New York Times Adds 210,000 Digital Subs, Total Revenue Rises to $594 Million

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Digital subscription revenues ticked up 13% to $293 million

TheWrap/Christopher Smith/The New York Times Co.

The New York Times added 210,000 digital subscribers in the first quarter of 2024, marking a 13% increase in digital subscription revenues vs. the same frame last year to $293 million. The increase was driven largely by bundle and multiproduct subscriber additions, the company said as it announced earnings on Wednesday. Digital ad revenues also increased 2.9% to $63 million, buoyed by higher display advertising revenues at The Athletic.

Here are the key figures:

Revenue: $594 million, a 5.9% increase from the same quarter 2023.

Earnings: Diluted earnings per share is $0.24.

Subscribers: The New York Times added 210,000 digital subscribers in the quarter to bring the total digital subscribers to 9.9 million.

Meredith Kopit Levien, president and chief executive officer, The New York Times Company, said, “2024 is off to a strong start, as our results reflect the power of our strategy to be the essential subscription for every curious person seeking to understand and engage with the world, and as our world-class news and lifestyle products continue to attract huge and deeply engaged audiences. Our first quarter financial performance illustrates that our news-based, multi-product, multi-revenue subscription strategy continues to work as designed, and is on track to drive continued growth in revenue and earnings as well as generate healthy free cash flow in 2024.”

At the end of the quarter, The New York Times said it had around 10.5 million subscribers for both print and digital combined, an 8% increase from 2023. The company has repeatedly stated that they intend to reach 15 million total subscribers by the end of 2027. 

However, the Times’s advertising revenue suffered declines, with overall ad revenue decreasing 2.4% year-over-year to $103.7 million. The declines were attributed to lower print advertising and lower spending on media companies. On the other hand, digital advertising did increase 2.9% year-over-year to $63 million, attributed to higher ad revenue at The Athletic. 

The Athletic, which was acquired by the Times in 2022 for $550 million, had 4.99 million subscribers at the close of the first quarter of 2024. But The Athletic had a net loss of  $8.7 million in the first quarter, compared to $11.3 in 2023. 

The Athletic’s, revenue grew 33% to $37.2 million, attributed to growing subscriptions and a licensing deal with Apple.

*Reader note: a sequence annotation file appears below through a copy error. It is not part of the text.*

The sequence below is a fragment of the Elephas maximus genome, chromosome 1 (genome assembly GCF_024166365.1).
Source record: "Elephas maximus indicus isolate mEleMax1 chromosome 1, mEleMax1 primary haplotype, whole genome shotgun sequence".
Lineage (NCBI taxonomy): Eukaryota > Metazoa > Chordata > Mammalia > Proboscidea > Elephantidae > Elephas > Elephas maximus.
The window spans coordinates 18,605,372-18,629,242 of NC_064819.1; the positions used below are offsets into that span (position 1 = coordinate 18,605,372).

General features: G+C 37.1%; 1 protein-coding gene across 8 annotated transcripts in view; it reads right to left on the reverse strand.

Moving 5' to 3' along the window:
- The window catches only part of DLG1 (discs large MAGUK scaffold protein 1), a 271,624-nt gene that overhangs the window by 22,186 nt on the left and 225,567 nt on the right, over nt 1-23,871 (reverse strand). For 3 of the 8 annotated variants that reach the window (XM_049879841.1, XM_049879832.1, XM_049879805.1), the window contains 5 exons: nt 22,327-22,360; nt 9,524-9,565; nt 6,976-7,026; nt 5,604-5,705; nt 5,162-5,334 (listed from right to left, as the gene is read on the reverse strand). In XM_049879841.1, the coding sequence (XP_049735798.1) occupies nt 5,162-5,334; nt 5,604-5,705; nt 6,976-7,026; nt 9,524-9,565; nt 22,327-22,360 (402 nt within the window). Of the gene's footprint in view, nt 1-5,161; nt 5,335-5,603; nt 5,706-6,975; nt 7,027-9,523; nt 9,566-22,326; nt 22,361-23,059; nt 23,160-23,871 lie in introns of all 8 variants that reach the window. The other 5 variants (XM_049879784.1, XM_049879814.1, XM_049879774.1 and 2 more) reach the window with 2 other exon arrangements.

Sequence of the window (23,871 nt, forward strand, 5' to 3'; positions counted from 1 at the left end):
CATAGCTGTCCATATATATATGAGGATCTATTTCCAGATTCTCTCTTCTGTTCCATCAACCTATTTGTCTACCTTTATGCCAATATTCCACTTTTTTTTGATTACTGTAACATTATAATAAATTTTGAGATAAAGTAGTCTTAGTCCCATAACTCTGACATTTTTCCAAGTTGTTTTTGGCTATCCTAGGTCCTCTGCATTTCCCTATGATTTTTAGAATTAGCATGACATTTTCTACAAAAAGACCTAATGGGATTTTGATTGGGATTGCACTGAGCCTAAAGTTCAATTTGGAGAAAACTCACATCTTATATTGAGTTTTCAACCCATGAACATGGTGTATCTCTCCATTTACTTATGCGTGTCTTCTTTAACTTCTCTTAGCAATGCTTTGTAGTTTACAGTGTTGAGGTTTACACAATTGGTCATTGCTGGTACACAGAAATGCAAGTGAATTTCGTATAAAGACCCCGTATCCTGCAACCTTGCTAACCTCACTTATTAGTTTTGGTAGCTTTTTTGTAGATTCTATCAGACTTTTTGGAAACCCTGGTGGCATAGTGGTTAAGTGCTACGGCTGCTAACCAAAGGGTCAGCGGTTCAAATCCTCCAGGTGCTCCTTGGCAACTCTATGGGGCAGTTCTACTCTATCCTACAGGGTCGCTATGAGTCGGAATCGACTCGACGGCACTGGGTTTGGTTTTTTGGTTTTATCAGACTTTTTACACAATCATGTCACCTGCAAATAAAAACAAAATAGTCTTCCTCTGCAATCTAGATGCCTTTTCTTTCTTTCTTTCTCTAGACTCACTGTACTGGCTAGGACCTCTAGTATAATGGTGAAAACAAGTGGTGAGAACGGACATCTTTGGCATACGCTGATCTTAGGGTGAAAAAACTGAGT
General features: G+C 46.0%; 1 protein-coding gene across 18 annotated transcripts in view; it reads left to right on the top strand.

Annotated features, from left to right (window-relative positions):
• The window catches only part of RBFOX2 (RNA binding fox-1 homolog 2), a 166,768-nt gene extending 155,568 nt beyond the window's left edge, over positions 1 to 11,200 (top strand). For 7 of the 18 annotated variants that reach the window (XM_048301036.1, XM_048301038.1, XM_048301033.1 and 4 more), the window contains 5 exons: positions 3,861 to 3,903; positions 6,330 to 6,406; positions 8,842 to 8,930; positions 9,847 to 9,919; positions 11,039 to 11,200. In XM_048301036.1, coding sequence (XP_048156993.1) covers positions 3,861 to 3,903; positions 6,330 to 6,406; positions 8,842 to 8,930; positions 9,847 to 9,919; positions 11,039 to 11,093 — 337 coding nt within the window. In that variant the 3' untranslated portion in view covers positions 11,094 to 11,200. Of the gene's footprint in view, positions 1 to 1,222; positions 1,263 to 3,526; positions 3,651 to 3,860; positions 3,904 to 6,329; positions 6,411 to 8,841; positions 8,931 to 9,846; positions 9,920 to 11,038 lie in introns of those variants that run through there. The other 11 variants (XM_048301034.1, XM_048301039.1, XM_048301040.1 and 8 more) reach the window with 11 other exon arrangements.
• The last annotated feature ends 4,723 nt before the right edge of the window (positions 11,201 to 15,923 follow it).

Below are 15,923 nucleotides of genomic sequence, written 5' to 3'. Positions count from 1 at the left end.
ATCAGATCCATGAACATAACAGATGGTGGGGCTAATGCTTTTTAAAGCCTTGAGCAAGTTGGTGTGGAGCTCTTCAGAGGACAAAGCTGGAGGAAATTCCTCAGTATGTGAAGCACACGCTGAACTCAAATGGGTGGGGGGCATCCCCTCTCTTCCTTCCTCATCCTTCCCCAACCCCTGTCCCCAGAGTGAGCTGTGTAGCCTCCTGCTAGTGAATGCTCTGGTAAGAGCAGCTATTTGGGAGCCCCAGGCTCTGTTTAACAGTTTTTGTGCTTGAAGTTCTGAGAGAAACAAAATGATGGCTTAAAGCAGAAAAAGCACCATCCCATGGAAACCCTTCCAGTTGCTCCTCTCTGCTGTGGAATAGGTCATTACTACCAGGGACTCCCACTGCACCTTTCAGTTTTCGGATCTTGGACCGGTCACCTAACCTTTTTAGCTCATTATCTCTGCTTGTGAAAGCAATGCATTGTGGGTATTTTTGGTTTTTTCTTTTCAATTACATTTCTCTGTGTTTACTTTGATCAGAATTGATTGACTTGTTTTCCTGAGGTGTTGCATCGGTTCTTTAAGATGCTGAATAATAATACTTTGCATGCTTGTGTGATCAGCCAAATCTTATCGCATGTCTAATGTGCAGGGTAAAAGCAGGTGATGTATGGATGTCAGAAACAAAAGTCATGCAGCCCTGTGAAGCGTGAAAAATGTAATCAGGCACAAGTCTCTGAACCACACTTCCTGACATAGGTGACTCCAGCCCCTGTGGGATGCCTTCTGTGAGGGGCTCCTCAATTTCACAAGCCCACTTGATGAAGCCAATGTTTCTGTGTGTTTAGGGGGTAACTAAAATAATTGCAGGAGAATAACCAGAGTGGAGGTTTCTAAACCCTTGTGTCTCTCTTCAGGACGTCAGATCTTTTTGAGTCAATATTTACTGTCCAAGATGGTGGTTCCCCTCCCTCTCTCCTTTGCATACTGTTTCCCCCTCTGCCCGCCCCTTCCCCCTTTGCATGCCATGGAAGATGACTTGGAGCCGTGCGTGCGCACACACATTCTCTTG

Games and puzzles – including Wordle and Connections – have played an important part in The Times’ subscription revenue and audience engagement, Kopit Levien said.

“Our growth here means we have lots of opportunities to deliver more value to more people. As one example, we’re unlocking the ability for subscribers to play the full archive of a thousand plus portal puzzles,” she stated. “Given the very strong engagement with games and our focus on continuing to add product value, we expect to be able to increase monetization over time.

“We have invested into a product people really love and we know that they love it because they’re deeply engaged. And I would just say broadly that engagement gives us monetization power over time, both in subs and in ads in subs.”

Kopit Levien said the games funnel is “a very effective entry point” for new consumers who register and may go on to buy a bundled subscription, and, “we have potential to use that harness, that direct paying relationship to introduce them to other things.”

She said they was a lot of excitement within the company around advertising on the games platform, because of the variety of formats available, plus the recently redesigned games app was one of the places they would be focused on in the back half of the year.

The New York Times filed an ambitious lawsuit in December against Microsoft and OpenAI, accusing the tech giants of copyright infringement. The suit argues that the generative A.I. tools that Microsoft and OpenAI have created rely on large language models, or LLM, “that were built by copying and using millions of The Times’s copyrighted news articles, in-depth investigations, opinion pieces, reviews, how-to guides and more.”

The Times’ lawsuit marked the first blockbuster case from news publishers over generative AI capabilities and how chatbots were trained, as the technology begins to embed itself in the media industry.

In the first quarter of 2024, the Times said it spent $1 million on the OpenAI and Microsoft lawsuit. Both Microsoft and OpenAI have sought to dismiss key elements of the lawsuit.


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